“Cicadas” is an installation with a difference. Bringing together sound design, technology and natural science, Berlin-based sound artist Bob Meanza has created sonic robots which emulate some of the resonance and timbral qualities of the cicada.
These robots are in fact tinyAVR microcontrollers, programmed using Arduino software to emit sounds that are determined by their basic physical structure. The cicada is a tiny insect with immense sound-producing capabilities, with the singing of some variants has been measured at 100dB. I asked Meanza a few questions about the project and the concepts and techniques that influenced it. Read his responses below and do check out his video and other related material for details on how this fascinating piece came together.
What inspired you to do this project? Why cicadas?
It all started as I was doing some research about granular synthesis. I was reading a quote by composer Iannis Xenakis, in which he describes the roaring and “granular” clouds of sound he experienced during the war. In order to give an idea of such sonic textures, he says: “a similar thing happens also when you listen to cicadas”. It’s just a quick example, nonetheless I was shocked by the sudden appearance of the peaceful cicadas in a war account! I started then to listen to recorded cicadas, trying to hear other sounds inside the texture, and of course it’s wonderfully hypnotic. I was born in Italy, where cicadas in summer are all over the place, and you almost stop noticing them. But in Berlin you have little chance to hear them live. So I guess it all started from a “cloud” of strange attractors: granular synthesis, Xenakis, war, field recording, and soundscape nostalgia.
Is it right that the sounds of the cicadas are 100% synthesized? What was the starting point for sculpting these sounds?
Yes, at the core of it there’s a kind of “virtual insect synthesis”, coded in the microcontrollers. But many important acoustic qualities of the sound do not come from the algorithm itself, rather from the kind of “speaker” element. For example a relay: you can control it in order to produce a “cloud” of clicks, but the click itself bears the footprint of the relay’s build qualities. I always liked relays. Every time I work with them I am amused by their old-fashioned, mechanical behaviour. Which is actually not so different from the vibrating membrane of cicadas: if you listen to an overdriven relay (maybe resulting to some failure in the circuit), you get the sonic parallel very clearly.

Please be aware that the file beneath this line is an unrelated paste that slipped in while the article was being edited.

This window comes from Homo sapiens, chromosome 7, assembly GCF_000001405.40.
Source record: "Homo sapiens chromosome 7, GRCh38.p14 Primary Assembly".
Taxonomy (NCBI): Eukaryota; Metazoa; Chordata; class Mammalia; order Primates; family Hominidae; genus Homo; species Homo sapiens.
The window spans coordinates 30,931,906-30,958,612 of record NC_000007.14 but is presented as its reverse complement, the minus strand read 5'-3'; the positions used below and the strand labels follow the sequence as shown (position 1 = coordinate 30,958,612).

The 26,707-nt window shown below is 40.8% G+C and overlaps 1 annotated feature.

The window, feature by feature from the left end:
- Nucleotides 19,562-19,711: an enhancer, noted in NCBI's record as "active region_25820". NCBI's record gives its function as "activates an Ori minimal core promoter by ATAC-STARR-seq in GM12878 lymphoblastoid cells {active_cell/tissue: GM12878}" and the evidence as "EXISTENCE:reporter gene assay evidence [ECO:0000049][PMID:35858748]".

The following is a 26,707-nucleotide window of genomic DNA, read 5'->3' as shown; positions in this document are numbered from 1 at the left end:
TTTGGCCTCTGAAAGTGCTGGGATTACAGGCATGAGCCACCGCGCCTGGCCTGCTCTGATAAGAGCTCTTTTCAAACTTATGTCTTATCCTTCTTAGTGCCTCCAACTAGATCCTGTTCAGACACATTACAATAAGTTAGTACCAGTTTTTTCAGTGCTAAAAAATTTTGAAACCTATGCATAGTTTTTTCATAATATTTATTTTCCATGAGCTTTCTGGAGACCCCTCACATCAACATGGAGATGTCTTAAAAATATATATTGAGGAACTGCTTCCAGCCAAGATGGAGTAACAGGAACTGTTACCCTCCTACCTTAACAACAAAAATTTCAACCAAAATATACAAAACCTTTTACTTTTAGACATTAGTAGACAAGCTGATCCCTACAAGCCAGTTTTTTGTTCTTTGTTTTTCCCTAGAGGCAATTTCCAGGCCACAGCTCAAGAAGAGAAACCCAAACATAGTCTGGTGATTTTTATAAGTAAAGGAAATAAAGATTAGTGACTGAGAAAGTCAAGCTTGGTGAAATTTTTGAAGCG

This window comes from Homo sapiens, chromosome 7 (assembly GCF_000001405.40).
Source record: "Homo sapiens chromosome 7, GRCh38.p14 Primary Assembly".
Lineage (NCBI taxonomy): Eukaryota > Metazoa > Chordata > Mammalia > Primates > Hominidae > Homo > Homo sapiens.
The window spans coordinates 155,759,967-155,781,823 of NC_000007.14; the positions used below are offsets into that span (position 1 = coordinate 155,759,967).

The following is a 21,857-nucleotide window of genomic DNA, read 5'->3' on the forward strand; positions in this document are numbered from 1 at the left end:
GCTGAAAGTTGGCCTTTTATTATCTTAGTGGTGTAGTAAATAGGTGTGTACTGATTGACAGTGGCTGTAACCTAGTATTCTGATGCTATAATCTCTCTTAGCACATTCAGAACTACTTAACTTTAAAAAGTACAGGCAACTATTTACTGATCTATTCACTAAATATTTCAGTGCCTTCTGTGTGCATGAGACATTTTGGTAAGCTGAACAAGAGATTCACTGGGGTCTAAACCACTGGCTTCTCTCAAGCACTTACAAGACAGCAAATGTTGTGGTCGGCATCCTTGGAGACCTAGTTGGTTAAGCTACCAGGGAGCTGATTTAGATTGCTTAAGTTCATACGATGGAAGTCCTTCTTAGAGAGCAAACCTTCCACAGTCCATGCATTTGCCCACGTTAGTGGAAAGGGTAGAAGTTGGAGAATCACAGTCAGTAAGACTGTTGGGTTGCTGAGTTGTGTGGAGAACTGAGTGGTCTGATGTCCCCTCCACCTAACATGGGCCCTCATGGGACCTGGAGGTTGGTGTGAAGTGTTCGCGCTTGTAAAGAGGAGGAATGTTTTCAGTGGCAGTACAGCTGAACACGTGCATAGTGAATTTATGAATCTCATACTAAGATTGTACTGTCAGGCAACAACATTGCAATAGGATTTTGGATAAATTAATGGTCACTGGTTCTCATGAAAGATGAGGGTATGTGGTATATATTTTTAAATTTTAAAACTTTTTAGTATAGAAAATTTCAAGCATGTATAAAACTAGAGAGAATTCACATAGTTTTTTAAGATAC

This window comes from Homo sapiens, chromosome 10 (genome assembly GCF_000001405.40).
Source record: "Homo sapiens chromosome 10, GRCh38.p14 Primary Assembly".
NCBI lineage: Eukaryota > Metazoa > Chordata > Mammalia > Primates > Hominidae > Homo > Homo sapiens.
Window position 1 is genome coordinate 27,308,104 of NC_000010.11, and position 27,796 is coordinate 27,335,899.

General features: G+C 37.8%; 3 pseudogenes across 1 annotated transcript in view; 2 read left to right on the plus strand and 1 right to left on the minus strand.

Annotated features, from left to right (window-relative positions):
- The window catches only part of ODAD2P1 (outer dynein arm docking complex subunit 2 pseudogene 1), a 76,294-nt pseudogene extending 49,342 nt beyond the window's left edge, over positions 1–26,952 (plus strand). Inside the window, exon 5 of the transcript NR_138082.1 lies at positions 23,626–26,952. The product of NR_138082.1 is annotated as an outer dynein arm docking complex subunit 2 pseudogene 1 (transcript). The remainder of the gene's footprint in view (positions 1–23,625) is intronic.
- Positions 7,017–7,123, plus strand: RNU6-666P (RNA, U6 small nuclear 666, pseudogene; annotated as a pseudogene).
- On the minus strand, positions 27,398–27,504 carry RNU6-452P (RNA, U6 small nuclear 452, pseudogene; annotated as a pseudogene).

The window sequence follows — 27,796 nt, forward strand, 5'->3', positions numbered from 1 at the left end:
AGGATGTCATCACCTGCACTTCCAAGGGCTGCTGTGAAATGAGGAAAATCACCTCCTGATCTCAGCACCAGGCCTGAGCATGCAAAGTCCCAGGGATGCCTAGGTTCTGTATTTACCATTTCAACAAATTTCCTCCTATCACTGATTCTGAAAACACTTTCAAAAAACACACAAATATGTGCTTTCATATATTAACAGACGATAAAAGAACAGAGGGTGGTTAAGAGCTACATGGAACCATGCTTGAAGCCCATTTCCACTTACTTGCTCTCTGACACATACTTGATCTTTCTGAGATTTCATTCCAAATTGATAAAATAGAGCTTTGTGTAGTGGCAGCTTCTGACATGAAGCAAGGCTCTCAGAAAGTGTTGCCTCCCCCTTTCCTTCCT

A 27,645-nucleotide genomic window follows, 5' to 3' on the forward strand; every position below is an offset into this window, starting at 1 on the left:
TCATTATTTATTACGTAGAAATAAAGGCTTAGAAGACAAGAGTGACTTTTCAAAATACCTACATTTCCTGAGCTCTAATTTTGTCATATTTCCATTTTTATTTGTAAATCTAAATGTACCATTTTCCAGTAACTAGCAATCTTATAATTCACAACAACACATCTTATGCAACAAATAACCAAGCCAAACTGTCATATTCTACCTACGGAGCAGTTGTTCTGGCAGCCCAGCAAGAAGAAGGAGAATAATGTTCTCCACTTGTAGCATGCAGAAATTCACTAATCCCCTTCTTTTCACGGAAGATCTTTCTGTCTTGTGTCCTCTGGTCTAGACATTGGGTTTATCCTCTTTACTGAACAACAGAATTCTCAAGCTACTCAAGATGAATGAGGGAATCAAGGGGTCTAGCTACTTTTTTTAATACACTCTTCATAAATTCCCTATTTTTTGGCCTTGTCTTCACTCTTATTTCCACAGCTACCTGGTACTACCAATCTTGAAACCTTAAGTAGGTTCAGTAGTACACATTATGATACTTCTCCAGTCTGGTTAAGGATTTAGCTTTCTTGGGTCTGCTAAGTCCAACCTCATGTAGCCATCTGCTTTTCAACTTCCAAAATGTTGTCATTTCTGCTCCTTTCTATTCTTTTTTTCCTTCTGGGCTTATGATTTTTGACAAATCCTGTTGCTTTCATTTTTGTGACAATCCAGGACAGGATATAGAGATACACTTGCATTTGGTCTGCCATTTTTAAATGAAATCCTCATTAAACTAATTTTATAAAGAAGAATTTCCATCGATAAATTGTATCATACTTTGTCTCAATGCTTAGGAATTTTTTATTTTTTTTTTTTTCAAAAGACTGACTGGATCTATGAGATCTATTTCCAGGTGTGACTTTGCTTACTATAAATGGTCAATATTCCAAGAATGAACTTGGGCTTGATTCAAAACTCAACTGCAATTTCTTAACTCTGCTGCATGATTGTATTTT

So how does the live installation work? What is the set up?
The Cicadas I present in the video are still “version 1”, and are very simple. They are all independent, battery-powered individuals, which once turned on start their singing life. They make pauses, they change intensity, choose different pitches, depending on random decisions and scored events. Together, they build an ever-changing soundscape. So the installation consists in letting the Cicadas free to “sonificate” an environment. People walk by and listen as much as they want. They can try to concentrate and go “into” the texture, as I did, but that’s not requested.
Also, nice results come when the Cicadas blend with some preexisting environment (as in the video I made for the project). Interestingly, at a recent exhibition it turned out that most people ended up chatting in the cicadas corner, not in the other ones. It was like, the funny soundscape encouraged people to “break the ice” – that was also very nice. Then, the installation formally ends when the batteries are over, a thing that seems quite appropriate to me.
Can you tell us more about the relationship between the physical structure of the cicada robots and the sounds that they emit (i.e. why do they emit different sounds)? Was there a particular concept behind this?
Finally, what other projects do you have in the pipeline?
As an electronic musician, I have also a sort of “regular” schedule of concerts. With visual artist Marco Mendeni, we’re presenting “I’m not playing”, a game art performance, based on the hacking of war videogames. There I am basically dissecting the work of the game’s sound designer, twisting it and trying again to show some strange clouds of attractors (war, games, “real sounds”, virtual sounds…). Then there will surely be a next breed of Cicadas. I’d like to add some feedback in their behaviour, although it will be hard not to break simplicity of the project. I’d like to go on working on the implicit meanings that this experience conveys, more than on seeking technical achievements. But apart of this, I definitely have to build more Cicadas, they need to be a swarm, by definition. They need to be clouds!
Pictures courtesy of Bob Meanza
 Yang, Mackenzie, Cicadian Rhythm: Return of The Red-Eyed Insects in Time, 08 May 2013 [Accessed: 20 September 2013].